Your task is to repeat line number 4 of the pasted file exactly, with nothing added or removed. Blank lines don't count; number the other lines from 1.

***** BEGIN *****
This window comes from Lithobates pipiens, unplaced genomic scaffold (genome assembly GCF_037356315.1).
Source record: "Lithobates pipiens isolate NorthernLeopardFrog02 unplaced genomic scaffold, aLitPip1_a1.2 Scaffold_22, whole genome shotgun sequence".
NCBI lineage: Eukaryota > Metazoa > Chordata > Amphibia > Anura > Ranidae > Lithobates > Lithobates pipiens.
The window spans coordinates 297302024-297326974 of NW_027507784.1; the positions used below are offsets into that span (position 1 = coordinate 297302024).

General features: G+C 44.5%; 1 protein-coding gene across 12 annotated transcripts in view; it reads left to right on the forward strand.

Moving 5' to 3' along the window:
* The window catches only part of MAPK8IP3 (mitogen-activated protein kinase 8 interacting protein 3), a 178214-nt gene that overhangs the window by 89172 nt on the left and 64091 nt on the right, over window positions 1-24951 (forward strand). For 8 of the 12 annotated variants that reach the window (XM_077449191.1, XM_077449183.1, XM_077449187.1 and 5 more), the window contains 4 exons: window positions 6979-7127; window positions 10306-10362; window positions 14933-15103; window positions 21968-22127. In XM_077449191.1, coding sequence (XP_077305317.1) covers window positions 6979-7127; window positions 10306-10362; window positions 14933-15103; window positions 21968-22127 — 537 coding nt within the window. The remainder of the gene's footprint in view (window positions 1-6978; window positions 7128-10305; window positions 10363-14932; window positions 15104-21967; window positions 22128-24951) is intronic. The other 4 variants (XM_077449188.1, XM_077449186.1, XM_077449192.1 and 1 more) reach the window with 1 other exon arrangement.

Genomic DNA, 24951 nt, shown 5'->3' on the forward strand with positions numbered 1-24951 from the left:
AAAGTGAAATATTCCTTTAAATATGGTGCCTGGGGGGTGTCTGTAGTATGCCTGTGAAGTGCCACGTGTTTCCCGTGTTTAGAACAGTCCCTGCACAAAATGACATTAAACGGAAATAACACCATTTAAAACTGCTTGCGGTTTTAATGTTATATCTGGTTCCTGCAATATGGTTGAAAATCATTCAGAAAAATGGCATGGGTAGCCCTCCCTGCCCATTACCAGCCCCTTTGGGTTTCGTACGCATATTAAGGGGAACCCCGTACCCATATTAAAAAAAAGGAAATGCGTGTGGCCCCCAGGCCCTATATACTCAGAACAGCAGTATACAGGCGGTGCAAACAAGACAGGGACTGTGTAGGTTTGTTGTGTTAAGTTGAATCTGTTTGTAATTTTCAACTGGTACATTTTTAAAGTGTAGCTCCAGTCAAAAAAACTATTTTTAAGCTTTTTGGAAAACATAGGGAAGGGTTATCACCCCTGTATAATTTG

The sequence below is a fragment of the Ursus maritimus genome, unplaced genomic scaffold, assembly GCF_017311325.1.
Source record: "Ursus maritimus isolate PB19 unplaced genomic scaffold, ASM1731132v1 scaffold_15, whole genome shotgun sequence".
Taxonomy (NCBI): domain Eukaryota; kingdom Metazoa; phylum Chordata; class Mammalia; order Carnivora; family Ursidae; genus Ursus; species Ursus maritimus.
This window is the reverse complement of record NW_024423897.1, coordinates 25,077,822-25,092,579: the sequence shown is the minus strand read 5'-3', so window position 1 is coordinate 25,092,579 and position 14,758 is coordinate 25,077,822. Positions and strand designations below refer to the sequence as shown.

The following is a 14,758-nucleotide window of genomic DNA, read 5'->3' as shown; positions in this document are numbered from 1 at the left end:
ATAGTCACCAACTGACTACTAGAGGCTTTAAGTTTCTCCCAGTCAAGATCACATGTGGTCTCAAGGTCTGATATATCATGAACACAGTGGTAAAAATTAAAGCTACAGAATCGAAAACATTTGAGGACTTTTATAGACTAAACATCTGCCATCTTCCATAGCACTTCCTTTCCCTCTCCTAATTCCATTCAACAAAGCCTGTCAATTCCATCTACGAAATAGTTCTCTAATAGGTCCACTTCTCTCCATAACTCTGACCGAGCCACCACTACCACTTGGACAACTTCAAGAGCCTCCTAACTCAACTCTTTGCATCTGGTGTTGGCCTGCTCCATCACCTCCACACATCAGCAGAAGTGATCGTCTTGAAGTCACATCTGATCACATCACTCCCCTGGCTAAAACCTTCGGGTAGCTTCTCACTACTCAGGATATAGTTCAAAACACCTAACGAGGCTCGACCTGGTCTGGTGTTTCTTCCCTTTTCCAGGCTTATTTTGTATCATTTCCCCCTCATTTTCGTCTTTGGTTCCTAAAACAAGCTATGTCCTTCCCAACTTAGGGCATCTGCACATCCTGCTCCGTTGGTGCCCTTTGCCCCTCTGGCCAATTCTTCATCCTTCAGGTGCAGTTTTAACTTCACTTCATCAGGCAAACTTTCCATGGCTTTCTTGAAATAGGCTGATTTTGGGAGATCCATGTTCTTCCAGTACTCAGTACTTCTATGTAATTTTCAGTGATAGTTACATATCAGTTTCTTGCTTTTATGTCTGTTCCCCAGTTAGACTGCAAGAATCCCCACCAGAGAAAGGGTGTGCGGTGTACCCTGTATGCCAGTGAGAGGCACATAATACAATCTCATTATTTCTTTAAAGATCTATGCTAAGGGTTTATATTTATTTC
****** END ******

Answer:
The window spans coordinates 297302024-297326974 of NW_027507784.1; the positions used below are offsets into that span (position 1 = coordinate 297302024).